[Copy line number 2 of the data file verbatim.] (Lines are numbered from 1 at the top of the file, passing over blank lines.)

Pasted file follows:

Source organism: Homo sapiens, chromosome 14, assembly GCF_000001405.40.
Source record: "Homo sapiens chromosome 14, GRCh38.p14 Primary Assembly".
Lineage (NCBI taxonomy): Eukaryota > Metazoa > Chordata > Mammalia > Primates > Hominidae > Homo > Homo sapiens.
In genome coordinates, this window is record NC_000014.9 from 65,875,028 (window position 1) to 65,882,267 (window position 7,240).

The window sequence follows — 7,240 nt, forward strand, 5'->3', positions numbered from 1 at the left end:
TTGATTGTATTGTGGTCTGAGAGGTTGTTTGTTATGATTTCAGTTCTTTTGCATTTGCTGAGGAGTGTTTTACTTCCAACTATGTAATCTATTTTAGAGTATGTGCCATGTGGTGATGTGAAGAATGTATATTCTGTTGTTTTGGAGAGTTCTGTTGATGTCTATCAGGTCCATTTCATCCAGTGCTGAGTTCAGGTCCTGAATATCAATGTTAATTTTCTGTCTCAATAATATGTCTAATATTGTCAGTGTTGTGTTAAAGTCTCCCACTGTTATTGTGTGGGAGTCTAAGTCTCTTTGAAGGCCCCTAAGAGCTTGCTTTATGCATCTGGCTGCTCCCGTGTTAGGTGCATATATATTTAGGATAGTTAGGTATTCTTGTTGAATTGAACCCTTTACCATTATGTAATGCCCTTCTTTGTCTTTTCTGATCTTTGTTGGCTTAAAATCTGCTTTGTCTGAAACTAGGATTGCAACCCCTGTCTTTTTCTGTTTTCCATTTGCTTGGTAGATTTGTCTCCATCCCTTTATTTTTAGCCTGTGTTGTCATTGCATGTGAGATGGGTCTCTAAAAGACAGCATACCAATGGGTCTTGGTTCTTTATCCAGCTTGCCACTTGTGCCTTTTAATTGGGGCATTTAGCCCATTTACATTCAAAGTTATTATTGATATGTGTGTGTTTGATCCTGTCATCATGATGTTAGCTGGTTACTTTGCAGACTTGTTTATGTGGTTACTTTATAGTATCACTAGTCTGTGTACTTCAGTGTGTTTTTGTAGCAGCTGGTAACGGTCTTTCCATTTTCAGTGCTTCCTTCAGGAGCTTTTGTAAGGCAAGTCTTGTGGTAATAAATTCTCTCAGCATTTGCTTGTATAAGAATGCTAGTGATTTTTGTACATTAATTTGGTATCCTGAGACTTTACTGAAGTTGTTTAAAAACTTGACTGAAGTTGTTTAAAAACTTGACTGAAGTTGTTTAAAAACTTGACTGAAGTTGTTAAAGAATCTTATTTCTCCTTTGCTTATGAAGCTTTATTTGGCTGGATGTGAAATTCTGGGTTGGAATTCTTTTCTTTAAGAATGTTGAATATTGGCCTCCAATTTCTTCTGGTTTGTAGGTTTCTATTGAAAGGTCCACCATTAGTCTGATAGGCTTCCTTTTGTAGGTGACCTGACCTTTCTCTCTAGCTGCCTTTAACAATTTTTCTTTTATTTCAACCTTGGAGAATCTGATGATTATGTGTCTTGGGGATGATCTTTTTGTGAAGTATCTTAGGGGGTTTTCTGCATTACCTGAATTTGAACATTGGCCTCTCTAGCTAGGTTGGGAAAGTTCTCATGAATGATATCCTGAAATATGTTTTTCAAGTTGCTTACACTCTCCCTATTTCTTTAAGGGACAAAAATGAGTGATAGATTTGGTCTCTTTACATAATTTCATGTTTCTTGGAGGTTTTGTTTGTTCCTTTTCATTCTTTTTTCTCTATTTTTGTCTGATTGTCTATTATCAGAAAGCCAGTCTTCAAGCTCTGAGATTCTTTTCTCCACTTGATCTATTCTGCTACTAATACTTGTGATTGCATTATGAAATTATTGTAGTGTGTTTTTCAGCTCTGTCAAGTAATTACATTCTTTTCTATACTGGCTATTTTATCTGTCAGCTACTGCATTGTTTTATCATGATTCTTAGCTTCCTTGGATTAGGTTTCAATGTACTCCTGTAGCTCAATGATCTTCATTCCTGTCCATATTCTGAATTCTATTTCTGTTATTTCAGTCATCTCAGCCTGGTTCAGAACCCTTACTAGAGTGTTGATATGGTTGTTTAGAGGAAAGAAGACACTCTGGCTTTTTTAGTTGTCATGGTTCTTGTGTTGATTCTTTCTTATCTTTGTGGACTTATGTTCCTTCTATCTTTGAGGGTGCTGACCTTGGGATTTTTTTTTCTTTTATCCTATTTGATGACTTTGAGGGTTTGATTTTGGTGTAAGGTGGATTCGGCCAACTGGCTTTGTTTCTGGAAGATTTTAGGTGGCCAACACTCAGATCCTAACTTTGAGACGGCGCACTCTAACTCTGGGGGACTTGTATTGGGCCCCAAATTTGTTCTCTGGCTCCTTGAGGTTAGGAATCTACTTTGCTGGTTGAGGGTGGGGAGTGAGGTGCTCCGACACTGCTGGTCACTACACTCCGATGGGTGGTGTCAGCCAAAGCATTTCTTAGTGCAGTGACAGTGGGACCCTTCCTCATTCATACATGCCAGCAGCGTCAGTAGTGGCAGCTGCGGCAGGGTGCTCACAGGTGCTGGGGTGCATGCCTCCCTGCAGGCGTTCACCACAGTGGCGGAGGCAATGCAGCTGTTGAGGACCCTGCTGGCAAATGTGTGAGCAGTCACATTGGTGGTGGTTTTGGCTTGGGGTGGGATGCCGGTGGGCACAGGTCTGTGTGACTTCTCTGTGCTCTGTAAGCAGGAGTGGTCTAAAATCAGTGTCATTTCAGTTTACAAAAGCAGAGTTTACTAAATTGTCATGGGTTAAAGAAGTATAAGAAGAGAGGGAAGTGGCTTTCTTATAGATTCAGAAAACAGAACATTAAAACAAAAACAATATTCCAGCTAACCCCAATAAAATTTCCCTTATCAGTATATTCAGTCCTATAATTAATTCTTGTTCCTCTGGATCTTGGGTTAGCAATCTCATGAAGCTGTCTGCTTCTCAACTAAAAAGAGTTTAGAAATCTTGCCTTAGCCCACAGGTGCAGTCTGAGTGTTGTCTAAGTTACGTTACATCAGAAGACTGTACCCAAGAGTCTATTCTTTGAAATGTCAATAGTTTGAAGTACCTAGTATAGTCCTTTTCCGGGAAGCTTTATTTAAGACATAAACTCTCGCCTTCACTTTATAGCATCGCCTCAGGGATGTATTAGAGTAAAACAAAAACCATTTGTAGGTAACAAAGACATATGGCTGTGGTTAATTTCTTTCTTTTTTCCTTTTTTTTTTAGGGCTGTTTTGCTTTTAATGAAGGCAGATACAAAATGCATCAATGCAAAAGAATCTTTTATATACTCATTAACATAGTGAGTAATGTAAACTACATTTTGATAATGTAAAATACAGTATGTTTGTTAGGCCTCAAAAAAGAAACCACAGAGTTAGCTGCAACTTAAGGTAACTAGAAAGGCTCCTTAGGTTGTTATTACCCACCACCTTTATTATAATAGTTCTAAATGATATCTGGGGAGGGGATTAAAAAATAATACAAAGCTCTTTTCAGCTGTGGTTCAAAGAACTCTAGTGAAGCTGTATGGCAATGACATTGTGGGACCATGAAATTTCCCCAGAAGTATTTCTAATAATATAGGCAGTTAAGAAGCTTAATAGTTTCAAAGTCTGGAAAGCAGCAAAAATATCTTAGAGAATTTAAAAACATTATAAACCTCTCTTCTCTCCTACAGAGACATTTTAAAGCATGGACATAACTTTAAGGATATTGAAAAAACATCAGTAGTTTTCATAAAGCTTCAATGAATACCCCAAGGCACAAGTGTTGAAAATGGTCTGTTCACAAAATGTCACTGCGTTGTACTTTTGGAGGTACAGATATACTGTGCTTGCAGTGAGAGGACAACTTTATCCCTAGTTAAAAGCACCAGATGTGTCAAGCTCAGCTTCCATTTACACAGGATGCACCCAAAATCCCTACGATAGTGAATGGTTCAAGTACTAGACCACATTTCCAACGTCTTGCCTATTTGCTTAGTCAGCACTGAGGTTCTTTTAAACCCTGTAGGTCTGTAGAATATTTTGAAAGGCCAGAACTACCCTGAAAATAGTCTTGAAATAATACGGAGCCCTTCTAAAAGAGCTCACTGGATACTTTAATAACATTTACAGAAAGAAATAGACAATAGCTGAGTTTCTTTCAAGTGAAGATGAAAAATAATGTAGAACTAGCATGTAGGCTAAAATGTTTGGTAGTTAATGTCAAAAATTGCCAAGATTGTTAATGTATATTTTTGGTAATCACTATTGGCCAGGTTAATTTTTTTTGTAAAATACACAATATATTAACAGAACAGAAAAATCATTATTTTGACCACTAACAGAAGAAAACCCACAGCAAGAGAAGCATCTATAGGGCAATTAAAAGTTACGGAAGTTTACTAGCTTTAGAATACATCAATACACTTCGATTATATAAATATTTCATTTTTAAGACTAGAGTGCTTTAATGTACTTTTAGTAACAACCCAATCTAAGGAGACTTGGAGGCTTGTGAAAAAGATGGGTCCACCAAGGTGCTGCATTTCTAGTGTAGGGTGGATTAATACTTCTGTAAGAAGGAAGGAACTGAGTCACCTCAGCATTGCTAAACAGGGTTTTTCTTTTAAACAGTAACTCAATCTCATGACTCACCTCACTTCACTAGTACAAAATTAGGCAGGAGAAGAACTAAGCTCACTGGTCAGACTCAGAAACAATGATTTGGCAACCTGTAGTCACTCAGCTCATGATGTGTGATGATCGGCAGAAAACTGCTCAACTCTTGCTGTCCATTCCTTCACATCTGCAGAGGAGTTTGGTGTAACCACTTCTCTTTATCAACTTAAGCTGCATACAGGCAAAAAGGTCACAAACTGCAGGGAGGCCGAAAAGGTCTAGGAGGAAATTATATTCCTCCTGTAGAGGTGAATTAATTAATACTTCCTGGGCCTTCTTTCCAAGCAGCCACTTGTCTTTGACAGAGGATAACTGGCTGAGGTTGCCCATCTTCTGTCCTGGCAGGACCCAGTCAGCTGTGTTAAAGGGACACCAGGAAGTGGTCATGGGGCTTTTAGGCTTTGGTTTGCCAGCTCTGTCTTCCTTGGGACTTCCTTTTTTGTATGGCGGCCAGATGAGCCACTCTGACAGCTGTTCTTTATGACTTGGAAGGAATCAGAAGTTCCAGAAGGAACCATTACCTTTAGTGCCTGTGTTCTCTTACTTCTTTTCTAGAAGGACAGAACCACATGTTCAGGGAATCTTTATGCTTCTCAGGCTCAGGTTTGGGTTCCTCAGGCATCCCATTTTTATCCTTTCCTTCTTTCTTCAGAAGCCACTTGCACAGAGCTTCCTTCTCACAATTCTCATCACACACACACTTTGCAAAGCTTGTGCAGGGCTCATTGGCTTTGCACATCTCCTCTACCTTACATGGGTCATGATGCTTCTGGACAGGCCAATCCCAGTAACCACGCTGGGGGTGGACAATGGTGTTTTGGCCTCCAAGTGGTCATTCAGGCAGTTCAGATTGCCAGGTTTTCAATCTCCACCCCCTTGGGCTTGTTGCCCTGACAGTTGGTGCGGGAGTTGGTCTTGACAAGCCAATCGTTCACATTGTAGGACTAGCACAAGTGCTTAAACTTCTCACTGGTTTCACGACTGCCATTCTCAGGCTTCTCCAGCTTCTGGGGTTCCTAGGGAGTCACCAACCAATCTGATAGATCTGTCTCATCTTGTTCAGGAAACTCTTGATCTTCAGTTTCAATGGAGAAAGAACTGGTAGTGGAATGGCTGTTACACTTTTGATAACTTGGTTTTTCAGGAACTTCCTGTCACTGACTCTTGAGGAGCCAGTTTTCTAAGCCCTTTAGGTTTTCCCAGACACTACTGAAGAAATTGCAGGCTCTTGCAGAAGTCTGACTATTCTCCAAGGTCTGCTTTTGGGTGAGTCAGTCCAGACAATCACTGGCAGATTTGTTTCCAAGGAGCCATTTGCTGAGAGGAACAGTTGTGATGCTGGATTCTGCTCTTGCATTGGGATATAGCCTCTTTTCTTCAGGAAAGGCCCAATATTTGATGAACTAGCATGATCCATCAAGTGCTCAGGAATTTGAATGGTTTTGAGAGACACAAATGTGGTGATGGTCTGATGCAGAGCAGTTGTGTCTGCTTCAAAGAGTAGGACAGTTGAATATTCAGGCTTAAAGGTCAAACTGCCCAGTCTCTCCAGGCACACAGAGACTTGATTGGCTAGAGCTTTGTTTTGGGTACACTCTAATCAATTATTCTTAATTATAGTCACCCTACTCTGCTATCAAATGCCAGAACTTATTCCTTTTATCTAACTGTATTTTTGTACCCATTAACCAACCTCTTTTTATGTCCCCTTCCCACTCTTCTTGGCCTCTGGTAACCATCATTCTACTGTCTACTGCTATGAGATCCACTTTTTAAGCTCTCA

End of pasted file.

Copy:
Source record: "Homo sapiens chromosome 14, GRCh38.p14 Primary Assembly".